Dangerous precedents are being set in CJN’s trial –Falana

Human rights lawyer, Mr Femi Falana (SAN), has expressed concern about the ‘dangerous precedents’ being set in the charges filed against the Chief Justice of Nigeria, Justice Water Onnoghen, before the Code of Conduct Tribunal.

Falana, while speaking recently in Lagos during the 15th Gani Fawehinmi annual lecture, observed that some of the legal issues already settled by the Supreme Court in the case of Saraki vs Federal Government were being reopened in Onnoghen’s case.
He noted also that the speed with which the various suits filed to challenge the charges against the CJN were heard and ruled upon by the courts was unprecedented.
Falana said, “The most dangerous aspect of what is going on now is that our laws are in trouble. Issues that have been settled by the Supreme Court in the Saraki vs FRN case are being reopened now.
“The question of the appearance of the accused, the question of service; it came up in Saraki’s case. Once you are aware, you have been served. But we are opening it afresh.
“I just saw another disturbing one, the National Industrial Court has waded in to say that the Chief Justice shall not be arrested. Who is talking of arrest? What is the locus stand of the National Industrial Court on the affairs of a judge?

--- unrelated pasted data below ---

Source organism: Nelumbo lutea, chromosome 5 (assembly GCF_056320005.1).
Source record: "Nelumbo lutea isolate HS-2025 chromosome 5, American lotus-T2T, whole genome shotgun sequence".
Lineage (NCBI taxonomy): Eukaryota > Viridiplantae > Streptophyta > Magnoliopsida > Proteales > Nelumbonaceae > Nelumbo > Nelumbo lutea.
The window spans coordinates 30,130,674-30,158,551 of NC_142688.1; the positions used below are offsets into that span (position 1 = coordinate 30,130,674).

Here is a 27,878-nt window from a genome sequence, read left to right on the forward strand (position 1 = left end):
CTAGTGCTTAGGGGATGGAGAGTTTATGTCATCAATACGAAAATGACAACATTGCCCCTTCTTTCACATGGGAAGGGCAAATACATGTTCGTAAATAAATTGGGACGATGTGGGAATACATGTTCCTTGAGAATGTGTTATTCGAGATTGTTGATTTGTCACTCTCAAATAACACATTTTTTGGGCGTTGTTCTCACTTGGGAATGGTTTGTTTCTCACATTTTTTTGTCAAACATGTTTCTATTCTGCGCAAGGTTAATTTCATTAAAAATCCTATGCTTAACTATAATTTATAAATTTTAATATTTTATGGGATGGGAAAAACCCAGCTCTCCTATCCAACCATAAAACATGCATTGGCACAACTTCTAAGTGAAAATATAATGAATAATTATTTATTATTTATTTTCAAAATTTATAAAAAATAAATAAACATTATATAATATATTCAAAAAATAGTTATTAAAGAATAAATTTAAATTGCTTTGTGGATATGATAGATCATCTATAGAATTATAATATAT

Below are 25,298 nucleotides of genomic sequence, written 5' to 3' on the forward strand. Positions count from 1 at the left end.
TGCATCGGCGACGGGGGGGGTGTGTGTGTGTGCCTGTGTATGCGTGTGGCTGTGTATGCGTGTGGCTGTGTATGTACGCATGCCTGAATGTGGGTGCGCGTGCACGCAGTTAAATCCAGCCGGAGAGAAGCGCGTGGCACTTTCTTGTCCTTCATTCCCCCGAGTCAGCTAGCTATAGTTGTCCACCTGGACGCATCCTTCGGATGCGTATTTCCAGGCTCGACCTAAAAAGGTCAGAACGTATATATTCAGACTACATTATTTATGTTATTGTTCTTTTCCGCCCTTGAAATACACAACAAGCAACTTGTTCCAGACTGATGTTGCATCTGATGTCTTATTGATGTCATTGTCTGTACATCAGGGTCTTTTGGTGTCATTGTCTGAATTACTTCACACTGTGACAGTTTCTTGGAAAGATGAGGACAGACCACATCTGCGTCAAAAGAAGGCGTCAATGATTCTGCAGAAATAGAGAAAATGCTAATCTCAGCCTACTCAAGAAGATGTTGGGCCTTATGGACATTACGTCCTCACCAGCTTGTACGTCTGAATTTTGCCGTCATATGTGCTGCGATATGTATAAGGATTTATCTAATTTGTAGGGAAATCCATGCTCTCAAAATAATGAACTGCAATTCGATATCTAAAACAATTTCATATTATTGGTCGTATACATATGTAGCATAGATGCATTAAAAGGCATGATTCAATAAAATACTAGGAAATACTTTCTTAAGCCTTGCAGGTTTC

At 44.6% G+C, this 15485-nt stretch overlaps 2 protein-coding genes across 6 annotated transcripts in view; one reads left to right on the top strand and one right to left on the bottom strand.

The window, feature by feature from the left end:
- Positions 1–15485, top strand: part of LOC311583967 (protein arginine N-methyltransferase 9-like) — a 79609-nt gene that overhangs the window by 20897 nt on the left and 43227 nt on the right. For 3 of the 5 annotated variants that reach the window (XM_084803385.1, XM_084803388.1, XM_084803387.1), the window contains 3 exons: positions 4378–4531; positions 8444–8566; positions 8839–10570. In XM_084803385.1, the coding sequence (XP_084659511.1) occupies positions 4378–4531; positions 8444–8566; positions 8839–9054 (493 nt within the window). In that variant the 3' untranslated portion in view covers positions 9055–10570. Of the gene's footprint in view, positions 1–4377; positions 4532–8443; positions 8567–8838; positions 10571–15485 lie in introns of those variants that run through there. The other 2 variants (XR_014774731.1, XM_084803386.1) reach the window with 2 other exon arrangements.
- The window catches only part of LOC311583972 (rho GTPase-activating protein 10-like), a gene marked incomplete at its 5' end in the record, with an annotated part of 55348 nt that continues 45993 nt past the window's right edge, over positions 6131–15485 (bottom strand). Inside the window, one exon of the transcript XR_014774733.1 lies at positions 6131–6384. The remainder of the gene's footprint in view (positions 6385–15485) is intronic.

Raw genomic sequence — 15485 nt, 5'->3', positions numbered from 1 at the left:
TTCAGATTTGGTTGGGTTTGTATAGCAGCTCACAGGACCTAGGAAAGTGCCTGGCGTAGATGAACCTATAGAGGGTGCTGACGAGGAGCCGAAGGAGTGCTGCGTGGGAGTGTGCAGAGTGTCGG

“We are now being told that the Chief Justice is an employee who should be protected by the National Industrial Court. The other one happened yesterday (Monday) when I discovered that a case that was filed at the Federal High Court yesterday (Monday) was processed yesterday, assigned yesterday, heard yesterday and an order was made yesterday. In the last 20 years, it has never happened in any court in Nigeria.

“Please, let us know that we are setting dangerous precedents. And that is why sentiment should not come in.”
He added, “When I said that the proper procedure has not been followed and that the government should withdraw the frivolous charge, I wasn’t talking about the substance of the case, because for me, if you catch an armed robber red-handed and you decide to chop off his hand, you have lost your case; you still have to take him to court and that is what should happen in this case. We must go through the proper channel for dealing with complaints against judges.”

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